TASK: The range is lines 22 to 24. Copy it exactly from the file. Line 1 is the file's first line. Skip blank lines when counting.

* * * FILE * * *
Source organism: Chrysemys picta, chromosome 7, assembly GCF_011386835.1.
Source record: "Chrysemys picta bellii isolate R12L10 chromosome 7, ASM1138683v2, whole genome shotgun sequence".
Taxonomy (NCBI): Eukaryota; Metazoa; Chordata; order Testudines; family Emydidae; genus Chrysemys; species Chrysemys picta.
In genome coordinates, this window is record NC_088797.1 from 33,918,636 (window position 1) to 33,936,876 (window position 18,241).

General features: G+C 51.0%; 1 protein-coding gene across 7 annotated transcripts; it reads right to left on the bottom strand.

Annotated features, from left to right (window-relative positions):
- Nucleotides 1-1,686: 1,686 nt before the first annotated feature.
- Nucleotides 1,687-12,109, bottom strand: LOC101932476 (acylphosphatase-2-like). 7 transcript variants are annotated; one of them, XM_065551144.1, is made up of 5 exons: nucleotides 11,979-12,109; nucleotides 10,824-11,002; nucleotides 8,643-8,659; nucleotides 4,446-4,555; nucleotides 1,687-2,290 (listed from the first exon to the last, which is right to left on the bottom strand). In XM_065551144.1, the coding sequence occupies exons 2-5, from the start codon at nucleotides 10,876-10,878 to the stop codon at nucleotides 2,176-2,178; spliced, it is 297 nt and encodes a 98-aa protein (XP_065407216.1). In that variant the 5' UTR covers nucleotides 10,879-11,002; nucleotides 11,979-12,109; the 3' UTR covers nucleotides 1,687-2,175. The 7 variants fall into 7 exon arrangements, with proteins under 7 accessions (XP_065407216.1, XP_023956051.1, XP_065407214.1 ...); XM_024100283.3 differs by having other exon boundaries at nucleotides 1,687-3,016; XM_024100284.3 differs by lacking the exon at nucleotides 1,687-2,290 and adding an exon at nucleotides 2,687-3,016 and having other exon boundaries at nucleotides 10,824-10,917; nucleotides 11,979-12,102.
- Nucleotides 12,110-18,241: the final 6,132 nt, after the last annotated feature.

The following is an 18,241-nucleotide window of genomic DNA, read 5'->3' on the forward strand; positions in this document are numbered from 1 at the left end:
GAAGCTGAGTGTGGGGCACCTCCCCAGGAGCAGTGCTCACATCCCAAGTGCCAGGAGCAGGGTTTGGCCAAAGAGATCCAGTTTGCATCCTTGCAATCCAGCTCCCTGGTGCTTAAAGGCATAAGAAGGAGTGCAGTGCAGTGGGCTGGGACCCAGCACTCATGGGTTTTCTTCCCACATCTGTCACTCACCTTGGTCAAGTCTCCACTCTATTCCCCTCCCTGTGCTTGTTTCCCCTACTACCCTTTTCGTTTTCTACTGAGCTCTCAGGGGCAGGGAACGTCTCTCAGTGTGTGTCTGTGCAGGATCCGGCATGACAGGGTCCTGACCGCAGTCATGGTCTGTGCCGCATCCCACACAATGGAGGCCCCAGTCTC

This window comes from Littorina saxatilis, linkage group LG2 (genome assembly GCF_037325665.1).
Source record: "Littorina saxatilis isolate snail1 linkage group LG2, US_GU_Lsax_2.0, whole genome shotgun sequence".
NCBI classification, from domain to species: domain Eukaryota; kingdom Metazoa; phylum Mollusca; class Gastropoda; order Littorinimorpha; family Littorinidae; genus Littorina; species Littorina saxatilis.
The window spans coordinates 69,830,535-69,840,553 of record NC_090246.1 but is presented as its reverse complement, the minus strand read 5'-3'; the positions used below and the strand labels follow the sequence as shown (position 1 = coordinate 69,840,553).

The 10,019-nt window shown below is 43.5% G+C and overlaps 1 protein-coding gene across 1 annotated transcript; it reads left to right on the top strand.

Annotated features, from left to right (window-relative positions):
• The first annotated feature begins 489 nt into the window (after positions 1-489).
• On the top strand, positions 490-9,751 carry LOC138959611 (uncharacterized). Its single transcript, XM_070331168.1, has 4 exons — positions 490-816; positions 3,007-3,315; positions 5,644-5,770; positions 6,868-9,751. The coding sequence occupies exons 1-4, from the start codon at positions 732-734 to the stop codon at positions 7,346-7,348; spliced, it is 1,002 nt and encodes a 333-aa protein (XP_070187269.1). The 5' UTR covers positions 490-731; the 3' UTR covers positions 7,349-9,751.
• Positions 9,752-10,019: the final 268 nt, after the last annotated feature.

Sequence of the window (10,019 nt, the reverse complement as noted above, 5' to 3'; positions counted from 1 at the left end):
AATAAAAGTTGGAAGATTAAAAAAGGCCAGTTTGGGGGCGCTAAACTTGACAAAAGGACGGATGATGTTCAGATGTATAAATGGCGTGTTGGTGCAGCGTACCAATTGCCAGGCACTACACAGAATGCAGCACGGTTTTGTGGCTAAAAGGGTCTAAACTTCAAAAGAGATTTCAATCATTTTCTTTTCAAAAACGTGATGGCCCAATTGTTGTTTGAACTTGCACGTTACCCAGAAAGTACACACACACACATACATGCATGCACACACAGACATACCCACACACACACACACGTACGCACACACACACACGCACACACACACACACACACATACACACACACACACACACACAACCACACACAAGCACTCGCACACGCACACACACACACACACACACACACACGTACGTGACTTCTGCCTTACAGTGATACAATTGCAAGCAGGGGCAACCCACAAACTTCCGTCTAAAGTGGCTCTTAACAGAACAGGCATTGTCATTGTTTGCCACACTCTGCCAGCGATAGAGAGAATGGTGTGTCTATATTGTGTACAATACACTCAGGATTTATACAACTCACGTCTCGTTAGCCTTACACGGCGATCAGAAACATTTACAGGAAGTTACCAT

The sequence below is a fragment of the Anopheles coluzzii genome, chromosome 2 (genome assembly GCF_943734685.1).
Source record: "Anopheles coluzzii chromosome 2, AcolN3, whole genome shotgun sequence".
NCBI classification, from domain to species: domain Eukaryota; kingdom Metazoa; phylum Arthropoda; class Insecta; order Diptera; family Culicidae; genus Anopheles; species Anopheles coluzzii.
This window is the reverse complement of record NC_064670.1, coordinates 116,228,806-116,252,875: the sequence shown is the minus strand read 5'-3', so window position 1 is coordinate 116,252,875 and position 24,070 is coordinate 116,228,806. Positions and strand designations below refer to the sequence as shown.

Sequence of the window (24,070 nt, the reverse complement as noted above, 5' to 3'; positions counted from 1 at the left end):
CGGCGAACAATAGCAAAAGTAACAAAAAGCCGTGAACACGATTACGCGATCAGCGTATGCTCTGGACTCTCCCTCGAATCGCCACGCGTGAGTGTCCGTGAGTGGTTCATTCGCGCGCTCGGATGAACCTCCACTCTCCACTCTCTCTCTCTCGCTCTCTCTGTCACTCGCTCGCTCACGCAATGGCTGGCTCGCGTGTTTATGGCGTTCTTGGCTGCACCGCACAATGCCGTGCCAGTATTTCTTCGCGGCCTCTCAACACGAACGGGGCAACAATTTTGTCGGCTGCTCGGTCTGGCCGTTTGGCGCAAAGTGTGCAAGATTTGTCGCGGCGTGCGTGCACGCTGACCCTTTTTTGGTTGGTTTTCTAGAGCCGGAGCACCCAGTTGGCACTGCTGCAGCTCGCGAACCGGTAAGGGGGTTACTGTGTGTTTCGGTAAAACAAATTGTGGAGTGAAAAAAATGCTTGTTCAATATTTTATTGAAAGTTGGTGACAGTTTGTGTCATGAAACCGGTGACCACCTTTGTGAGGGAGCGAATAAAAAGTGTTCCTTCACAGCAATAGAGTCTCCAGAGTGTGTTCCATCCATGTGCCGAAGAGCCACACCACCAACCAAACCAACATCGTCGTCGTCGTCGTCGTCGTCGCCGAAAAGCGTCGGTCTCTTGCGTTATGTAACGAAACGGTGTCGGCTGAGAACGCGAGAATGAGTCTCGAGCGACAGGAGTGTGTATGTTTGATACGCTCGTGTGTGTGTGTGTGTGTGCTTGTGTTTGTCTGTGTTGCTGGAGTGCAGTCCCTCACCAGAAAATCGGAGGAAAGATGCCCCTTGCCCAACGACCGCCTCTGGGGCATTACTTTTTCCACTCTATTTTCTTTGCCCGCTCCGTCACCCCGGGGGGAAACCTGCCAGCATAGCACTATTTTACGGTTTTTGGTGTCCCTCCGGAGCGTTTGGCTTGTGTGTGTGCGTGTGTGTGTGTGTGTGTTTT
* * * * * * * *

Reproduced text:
AATAAAAGTTGGAAGATTAAAAAAGGCCAGTTTGGGGGCGCTAAACTTGACAAAAGGACGGATGATGTTCAGATGTATAAATGGCGTGTTGGTGCAGCGTACCAATTGCCAGGCACTACACAGAATGCAGCACGGTTTTGTGGCTAAAAGGGTCTAAACTTCAAAAGAGATTTCAATCATTTTCTTTTCAAAAACGTGATGGCCCAATTGTTGTTTGAACTTGCACGTTACCCAGAAAGTACACACACACACATACATGCATGCACACACAGACATACCCACACACACACACACGTACGCACACACACACACGCACACACACACACACACACATACACACACACACACACACACAACCACACACAAGCACTCGCACACGCACACACACACACACACACACACACACGTACGTGACTTCTGCCTTACAGTGATACAATTGCAAGCAGGGGCAACCCACAAACTTCCGTCTAAAGTGGCTCTTAACAGAACAGGCATTGTCATTGTTTGCCACACTCTGCCAGCGATAGAGAGAATGGTGTGTCTATATTGTGTACAATACACTCAGGATTTATACAACTCACGTCTCGTTAGCCTTACACGGCGATCAGAAACATTTACAGGAAGTTACCAT

The sequence below is a fragment of the Anopheles coluzzii genome, chromosome 2 (genome assembly GCF_943734685.1).
Source record: "Anopheles coluzzii chromosome 2, AcolN3, whole genome shotgun sequence".